Finally, in the essay ‘Like a Priest Who Has Lost Faith,’ questions of art and emptiness shift focus in relation to the agency that at all times surrounds us.
In the most general sense, the hope that art can be meaningful in people’s lives brings it very close to the spiritual, and this might be one of the many reasons the topic is often avoided. If I say I want a career (which, of course, I do as much as any artist) I might come across as ambitious, but there is also something practical and down-to-earth in my pronouncement. If I say I want to make something meaningful it is a higher style of arrogance, more old fashioned, less critical and therefore less contemporary. The desire to make something meaningful brings along with it a thousand small distastes and taboos.
If our wealth in criminal then let’s live with the criminal joy of pirates collects Wren’s fiction and non-fiction in one book for the very first time. Of the “two stories and an essay format” Wren writes:
“In a way, all of my work involves putting fiction, non-fiction and theory together, sometimes more explicitly, at other times less so. I always prefer these hybrid forms. There’s that line from an old Vic Chesnutt song: ‘If there’s one thing I’ve learned in this chemical world / It’s very very very very very little is pure'”
The idea of a making a book that contains both short fiction and an essay seemed like a natural choice for BookThug Fiction Editor Malcolm Sutton. “[Jacob’s] work is already a mix of these genres.” “I would love to see more such books,” continues Sutton, “not just for the new context that it offers the individual pieces, but because there is a kind of anti-intellectualism in North America that bleeds into fiction readership here. Putting fiction together with essays I think poses a challenge to the paradigm that would keep fiction pure of theory, as though fiction could somehow evade the reality that theory tries to interrogate. Putting fiction and essay together says yes to opening it all up.”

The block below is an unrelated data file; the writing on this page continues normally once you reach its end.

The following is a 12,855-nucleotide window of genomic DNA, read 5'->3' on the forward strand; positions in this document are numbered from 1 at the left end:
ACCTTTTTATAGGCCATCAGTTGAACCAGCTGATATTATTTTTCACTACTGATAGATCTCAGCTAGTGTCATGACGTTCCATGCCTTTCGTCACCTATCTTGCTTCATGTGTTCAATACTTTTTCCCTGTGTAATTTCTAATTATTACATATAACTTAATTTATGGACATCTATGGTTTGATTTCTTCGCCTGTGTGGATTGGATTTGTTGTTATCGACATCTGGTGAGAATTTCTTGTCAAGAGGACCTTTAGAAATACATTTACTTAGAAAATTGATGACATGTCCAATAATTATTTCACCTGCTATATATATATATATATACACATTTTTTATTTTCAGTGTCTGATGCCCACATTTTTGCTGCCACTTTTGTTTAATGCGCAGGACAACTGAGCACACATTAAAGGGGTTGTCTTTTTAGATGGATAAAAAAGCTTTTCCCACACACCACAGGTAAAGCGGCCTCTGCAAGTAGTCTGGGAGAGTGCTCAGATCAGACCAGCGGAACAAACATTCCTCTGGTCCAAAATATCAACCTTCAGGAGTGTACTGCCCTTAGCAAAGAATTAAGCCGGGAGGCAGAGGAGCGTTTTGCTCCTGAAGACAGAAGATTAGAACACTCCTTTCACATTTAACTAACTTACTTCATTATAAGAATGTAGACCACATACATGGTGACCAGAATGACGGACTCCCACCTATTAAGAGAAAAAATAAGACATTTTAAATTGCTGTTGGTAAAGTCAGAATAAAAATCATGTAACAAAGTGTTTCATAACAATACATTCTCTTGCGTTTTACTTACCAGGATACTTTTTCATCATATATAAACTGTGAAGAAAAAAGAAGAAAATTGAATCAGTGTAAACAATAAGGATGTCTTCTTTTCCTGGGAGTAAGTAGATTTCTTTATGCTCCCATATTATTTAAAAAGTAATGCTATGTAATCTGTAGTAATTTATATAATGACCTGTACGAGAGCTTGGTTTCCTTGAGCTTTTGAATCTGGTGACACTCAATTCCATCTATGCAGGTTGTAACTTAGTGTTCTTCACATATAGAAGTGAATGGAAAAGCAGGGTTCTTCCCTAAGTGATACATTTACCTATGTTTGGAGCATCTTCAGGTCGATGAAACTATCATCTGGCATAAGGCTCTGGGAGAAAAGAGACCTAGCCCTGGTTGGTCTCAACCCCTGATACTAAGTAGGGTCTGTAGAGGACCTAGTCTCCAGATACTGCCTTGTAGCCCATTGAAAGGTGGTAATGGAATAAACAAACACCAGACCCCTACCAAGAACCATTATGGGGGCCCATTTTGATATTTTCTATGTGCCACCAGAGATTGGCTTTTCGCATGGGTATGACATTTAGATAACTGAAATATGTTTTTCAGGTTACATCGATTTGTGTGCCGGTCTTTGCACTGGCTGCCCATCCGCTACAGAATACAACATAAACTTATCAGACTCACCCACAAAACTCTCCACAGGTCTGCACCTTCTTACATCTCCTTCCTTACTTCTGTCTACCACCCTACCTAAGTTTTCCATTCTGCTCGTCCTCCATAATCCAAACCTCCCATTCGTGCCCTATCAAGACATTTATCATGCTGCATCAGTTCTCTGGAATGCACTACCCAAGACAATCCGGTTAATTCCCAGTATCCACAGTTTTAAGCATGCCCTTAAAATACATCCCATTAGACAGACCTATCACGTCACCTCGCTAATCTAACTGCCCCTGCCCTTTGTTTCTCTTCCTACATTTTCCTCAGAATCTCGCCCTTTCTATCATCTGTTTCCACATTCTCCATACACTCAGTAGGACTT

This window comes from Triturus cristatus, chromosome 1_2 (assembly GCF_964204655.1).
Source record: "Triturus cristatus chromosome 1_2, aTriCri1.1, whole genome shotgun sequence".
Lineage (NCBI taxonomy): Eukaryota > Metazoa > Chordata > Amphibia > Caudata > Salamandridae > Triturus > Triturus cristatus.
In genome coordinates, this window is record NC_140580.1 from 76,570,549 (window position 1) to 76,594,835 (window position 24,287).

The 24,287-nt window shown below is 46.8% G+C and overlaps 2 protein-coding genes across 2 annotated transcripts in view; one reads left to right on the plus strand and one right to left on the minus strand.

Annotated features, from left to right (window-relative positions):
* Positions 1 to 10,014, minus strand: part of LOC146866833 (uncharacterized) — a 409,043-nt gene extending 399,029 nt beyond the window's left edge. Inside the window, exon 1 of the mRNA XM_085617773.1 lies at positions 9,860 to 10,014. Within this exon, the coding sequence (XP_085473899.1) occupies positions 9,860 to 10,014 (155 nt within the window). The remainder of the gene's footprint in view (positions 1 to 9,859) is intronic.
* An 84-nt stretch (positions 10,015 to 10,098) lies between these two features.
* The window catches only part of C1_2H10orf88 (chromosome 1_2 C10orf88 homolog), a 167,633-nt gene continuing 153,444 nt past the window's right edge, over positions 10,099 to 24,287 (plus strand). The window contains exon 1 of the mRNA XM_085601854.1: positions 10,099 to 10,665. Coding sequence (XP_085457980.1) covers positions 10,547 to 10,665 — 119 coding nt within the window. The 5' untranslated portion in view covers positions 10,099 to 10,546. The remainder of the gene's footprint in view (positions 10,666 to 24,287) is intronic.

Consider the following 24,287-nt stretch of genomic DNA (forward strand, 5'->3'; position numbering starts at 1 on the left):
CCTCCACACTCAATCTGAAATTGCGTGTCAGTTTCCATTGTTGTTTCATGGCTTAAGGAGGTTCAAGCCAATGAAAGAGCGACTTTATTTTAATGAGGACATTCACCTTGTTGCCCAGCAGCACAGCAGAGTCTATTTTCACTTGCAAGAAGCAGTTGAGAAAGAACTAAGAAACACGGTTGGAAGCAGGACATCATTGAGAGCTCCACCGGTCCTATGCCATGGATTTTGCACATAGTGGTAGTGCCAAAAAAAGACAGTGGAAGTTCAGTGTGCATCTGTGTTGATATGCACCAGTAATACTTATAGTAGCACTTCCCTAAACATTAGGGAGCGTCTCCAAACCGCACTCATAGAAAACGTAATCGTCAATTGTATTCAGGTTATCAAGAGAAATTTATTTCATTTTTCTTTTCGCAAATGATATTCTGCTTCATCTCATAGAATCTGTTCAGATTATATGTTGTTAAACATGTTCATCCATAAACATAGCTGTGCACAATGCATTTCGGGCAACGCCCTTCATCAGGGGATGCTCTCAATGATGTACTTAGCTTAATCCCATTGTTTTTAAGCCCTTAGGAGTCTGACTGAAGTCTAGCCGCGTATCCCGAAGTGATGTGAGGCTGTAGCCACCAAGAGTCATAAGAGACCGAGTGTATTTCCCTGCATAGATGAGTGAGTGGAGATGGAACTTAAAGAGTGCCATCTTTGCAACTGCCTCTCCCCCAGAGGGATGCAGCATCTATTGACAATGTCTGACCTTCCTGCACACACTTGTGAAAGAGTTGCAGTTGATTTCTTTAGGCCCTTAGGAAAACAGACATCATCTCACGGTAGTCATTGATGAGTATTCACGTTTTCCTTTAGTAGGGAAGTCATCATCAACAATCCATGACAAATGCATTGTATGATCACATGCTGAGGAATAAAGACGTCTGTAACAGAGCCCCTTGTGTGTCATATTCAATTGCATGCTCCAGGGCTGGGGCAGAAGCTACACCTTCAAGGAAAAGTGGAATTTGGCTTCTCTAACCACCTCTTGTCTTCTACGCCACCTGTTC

If our wealth is criminal then let’s live with the criminal joy of pirates is now available from BookThug. Pick up your copy of this very special collection today.
Jacob Wren creates literature, performances and exhibitions. His books include Unrehearsed Beauty (1998), Families Are Formed Through Copulation (2007), Revenge Fantasies of the Politically Dispossessed (2010), and Polyamorous Love Song (2014). As co-artistic director of Montreal-based interdisciplinary group PME-ART, he co-created the performances En français comme en anglais, it’s easy to criticize (1998), and the HOSPITALITÉ / HOSPITALITY series including Individualism Was a Mistake (2008), The DJ Who Gave Too Much Information (2011), and Every Song I’ve Ever Written (2013). International collaborations include a stage adaptation of the 1954 Wolfgang Koeppen novel Der Tod in Rom (Sophiensaele, Berlin, 2007); An Anthology of Optimism (co-created with Pieter De Buysser / Campo, Ghent, 2008); Big Brother Where Art Thou? (a project entirely on Facebook, co-created with Lene Berg / OFFTA / PME-ART, 2011); and, No Double Life For The Wicked (co-created with Tori Kudo / The Museum of Art, Kochi, Japan, 2012.) Wren travels internationally with alarming frequency and frequently writes about contemporary art. If our wealth is criminal then let’s live with the criminal joy of pirates is Jacob’s most recent collection.